Rangelands provide many human benefits such as food production, income for rural families and communities, recreation, wildlife habitat, soil carbon sequestration, plant and animal biodiversity, and water filtration. Grazing is often assumed to negatively impact the natural ecosystem and that removal of grazing would result in more pristine rangelands. The largest driver of forage and animal productivity, and economic return is proper stocking rate, and rotational or deferred grazing do not enhance these responses. But, management intensive grazing practices allow forages to store reserves during times of abundant precipitation, increase water-holding capacity, provide wildlife habitat at critical times of rearing young, and create a shifting mosaic with both old and new growth vegetation all the while maintaining animal productivity and income for ranchers. Therefore, several management factors such as stocking rate, grazing management, and fire regime can impact the human benefits received from rangelands.
Optimum rangeland management practices may differ depending on the ecosystems, and a recent analysis evaluated the interaction of ecosystem and rangeland management system at sites across the Great Plains. A computer simulation model capable of simulating plant growth and soil processes in response to stocking rate, grazing management, and fire regime was used for this analysis.
Increasing stocking rate resulted in increased soil erosion at Kansas and Wyoming sites, but not at Montana, South Dakota, and Nebraska sites. Additionally, timed rotational grazing increased soil erosion at Kansas sites. Annual burning of rangelands in the spring increased soil erosion at all sites except Nebraska due to less ground cover to protect the soil; however, the computer simulation was not designed to evaluate changes in the population of invasive plant species that might occur without spring burning. In contrast, timed rotational grazing decreased nitrogen losses from runoff, leaching, and volatization at all sites, but nitrogen loss was not affected by stocking rate or annual spring burning at any site.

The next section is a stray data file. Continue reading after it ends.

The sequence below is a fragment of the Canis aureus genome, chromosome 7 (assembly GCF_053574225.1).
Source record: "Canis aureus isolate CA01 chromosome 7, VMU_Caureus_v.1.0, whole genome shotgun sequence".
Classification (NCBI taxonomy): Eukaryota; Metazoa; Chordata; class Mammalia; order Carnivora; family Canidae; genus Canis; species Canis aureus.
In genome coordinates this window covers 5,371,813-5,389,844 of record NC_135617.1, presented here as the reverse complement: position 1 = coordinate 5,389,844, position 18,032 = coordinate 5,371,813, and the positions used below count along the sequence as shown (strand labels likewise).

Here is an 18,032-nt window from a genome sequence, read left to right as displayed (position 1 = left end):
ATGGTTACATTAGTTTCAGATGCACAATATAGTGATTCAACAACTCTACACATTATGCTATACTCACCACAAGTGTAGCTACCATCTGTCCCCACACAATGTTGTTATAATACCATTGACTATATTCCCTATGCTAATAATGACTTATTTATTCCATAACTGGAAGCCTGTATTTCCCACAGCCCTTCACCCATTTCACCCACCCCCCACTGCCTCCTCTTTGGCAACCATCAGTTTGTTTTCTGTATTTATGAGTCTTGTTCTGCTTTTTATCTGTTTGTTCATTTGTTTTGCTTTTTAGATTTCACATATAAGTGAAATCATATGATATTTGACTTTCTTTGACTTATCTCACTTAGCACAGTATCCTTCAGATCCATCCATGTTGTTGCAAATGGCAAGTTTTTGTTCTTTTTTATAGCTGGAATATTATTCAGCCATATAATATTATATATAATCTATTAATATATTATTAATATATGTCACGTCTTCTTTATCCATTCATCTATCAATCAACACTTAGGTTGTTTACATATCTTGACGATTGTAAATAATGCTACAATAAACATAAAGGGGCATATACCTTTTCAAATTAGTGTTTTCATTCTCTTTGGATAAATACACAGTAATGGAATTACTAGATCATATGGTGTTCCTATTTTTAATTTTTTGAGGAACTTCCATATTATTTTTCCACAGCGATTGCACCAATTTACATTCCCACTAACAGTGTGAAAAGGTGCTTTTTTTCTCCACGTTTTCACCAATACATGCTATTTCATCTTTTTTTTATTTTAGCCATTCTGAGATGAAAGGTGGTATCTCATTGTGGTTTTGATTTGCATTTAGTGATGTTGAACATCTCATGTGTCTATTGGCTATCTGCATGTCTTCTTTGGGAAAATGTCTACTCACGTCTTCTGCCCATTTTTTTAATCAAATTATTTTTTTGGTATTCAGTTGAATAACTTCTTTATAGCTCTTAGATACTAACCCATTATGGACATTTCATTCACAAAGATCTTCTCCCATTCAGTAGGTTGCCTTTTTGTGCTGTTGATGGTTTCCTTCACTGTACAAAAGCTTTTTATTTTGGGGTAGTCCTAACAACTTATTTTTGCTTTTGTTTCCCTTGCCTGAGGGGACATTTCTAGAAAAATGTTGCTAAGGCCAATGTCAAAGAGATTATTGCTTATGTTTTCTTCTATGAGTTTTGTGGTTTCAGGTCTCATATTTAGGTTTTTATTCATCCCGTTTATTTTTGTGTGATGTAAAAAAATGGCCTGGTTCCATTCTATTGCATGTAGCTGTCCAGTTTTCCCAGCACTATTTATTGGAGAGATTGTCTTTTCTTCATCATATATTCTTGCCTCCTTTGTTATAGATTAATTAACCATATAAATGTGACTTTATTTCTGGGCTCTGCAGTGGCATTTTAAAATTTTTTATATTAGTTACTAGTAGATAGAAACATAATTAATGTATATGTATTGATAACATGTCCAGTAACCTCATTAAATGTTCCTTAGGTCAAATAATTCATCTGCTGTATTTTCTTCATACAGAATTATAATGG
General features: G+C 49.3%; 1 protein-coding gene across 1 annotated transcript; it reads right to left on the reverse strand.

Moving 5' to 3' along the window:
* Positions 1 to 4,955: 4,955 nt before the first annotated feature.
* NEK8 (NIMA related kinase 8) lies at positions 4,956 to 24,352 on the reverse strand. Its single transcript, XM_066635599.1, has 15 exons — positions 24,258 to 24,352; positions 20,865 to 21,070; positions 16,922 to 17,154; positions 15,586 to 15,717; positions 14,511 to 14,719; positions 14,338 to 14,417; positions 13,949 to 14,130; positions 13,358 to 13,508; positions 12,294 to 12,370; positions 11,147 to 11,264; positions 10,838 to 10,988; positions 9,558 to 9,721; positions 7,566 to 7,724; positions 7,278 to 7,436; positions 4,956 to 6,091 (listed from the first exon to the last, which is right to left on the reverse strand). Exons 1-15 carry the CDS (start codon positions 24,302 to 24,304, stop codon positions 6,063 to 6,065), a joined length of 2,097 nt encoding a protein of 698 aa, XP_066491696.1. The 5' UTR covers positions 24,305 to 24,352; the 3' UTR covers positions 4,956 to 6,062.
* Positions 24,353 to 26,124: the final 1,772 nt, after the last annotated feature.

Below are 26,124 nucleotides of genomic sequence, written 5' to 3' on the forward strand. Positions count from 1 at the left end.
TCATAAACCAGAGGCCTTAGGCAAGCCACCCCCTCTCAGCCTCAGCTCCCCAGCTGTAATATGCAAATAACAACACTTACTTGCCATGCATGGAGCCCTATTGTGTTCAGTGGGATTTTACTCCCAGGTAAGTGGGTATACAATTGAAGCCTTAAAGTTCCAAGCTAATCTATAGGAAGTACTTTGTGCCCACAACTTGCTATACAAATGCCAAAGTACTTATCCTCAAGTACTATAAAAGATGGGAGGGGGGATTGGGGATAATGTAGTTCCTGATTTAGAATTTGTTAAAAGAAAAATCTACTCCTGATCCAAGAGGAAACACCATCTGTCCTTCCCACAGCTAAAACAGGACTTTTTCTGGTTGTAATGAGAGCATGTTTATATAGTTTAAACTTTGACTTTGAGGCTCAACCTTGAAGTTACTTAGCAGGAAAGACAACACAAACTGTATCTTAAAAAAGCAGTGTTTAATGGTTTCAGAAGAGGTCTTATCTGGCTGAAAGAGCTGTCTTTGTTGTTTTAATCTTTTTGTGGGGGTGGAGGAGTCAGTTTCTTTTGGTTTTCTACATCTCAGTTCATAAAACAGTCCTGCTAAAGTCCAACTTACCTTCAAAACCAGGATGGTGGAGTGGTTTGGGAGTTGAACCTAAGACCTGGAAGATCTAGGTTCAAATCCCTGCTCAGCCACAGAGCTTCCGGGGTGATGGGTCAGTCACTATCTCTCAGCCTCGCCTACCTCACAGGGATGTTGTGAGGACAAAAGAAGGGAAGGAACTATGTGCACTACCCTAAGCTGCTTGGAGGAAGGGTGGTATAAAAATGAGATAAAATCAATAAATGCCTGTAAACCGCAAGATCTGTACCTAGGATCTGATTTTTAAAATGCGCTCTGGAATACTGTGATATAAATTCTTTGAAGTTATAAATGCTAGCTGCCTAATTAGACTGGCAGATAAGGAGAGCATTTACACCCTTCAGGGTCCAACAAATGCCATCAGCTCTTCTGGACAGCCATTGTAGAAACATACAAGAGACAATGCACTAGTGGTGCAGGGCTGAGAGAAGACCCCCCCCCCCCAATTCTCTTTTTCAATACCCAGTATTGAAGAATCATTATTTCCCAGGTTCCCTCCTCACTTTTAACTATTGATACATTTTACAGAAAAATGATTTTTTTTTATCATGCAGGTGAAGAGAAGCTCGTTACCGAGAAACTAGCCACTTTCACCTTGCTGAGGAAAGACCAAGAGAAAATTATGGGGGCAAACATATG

Soil carbon deposition among rangeland management practices was highly dependent upon site. Rotational grazing had no effect on soil carbon deposition at Kansas and South Dakota sites, increased soil carbon deposition at Wyoming site, and decreased soil carbon deposition at Montana and Nebraska sites. In general, soil carbon deposition decreased with increasing stocking rate, but was somewhat dependent upon grazing management and site. Annual spring burning drastically decreased soil carbon deposition at all sites due to the fact that the previous year’s forage residue was no longer available to enter the soil.The results of the analysis confirmed that ecosystem effects the response to rangeland management practices such that there is no one-size-fits-all management system. The optimum rangeland management system will need to be developed locally. Additionally, there will be tradeoffs that will need to be evaluated by each rancher to meet their sustainability goals.